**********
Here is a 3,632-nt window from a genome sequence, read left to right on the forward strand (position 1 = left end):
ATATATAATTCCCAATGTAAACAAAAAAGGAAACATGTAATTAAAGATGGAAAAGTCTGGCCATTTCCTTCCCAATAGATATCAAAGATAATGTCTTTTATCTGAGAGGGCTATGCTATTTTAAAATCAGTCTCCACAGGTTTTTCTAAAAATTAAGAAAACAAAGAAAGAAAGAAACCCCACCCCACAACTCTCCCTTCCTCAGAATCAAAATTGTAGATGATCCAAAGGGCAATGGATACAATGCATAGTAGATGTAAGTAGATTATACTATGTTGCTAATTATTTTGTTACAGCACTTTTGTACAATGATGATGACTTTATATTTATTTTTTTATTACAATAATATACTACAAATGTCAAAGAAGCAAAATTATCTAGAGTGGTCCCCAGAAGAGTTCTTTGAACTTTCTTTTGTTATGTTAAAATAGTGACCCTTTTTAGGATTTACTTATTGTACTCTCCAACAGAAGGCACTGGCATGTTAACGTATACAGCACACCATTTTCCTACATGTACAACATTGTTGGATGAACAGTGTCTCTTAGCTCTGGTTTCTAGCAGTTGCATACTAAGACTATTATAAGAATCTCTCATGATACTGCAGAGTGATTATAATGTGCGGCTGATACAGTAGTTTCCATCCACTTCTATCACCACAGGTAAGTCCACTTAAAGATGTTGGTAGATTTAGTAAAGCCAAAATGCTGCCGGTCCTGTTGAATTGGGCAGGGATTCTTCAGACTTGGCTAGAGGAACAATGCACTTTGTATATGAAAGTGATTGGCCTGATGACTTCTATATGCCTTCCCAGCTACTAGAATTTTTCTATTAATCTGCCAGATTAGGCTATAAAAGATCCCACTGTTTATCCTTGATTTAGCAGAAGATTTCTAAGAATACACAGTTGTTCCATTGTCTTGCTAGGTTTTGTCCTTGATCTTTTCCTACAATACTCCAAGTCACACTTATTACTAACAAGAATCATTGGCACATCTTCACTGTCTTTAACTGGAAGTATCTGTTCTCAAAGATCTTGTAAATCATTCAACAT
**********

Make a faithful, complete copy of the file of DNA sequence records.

Here is a 3,632-nt window from a genome sequence, read left to right on the forward strand (position 1 = left end):
ATATATAATTCCCAATGTAAACAAAAAAGGAAACATGTAATTAAAGATGGAAAAGTCTGGCCATTTCCTTCCCAATAGATATCAAAGATAATGTCTTTTATCTGAGAGGGCTATGCTATTTTAAAATCAGTCTCCACAGGTTTTTCTAAAAATTAAGAAAACAAAGAAAGAAAGAAACCCCACCCCACAACTCTCCCTTCCTCAGAATCAAAATTGTAGATGATCCAAAGGGCAATGGATACAATGCATAGTAGATGTAAGTAGATTATACTATGTTGCTAATTATTTTGTTACAGCACTTTTGTACAATGATGATGACTTTATATTTATTTTTTTATTACAATAATATACTACAAATGTCAAAGAAGCAAAATTATCTAGAGTGGTCCCCAGAAGAGTTCTTTGAACTTTCTTTTGTTATGTTAAAATAGTGACCCTTTTTAGGATTTACTTATTGTACTCTCCAACAGAAGGCACTGGCATGTTAACGTATACAGCACACCATTTTCCTACATGTACAACATTGTTGGATGAACAGTGTCTCTTAGCTCTGGTTTCTAGCAGTTGCATACTAAGACTATTATAAGAATCTCTCATGATACTGCAGAGTGATTATAATGTGCGGCTGATACAGTAGTTTCCATCCACTTCTATCACCACAGGTAAGTCCACTTAAAGATGTTGGTAGATTTAGTAAAGCCAAAATGCTGCCGGTCCTGTTGAATTGGGCAGGGATTCTTCAGACTTGGCTAGAGGAACAATGCACTTTGTATATGAAAGTGATTGGCCTGATGACTTCTATATGCCTTCCCAGCTACTAGAATTTTTCTATTAATCTGCCAGATTAGGCTATAAAAGATCCCACTGTTTATCCTTGATTTAGCAGAAGATTTCTAAGAATACACAGTTGTTCCATTGTCTTGCTAGGTTTTGTCCTTGATCTTTTCCTACAATACTCCAAGTCACACTTATTACTAACAAGAATCATTGGCACATCTTCACTGTCTTTAACTGGAAGTATCTGTTCTCAAAGATCTTGTAAATCATTCAACAT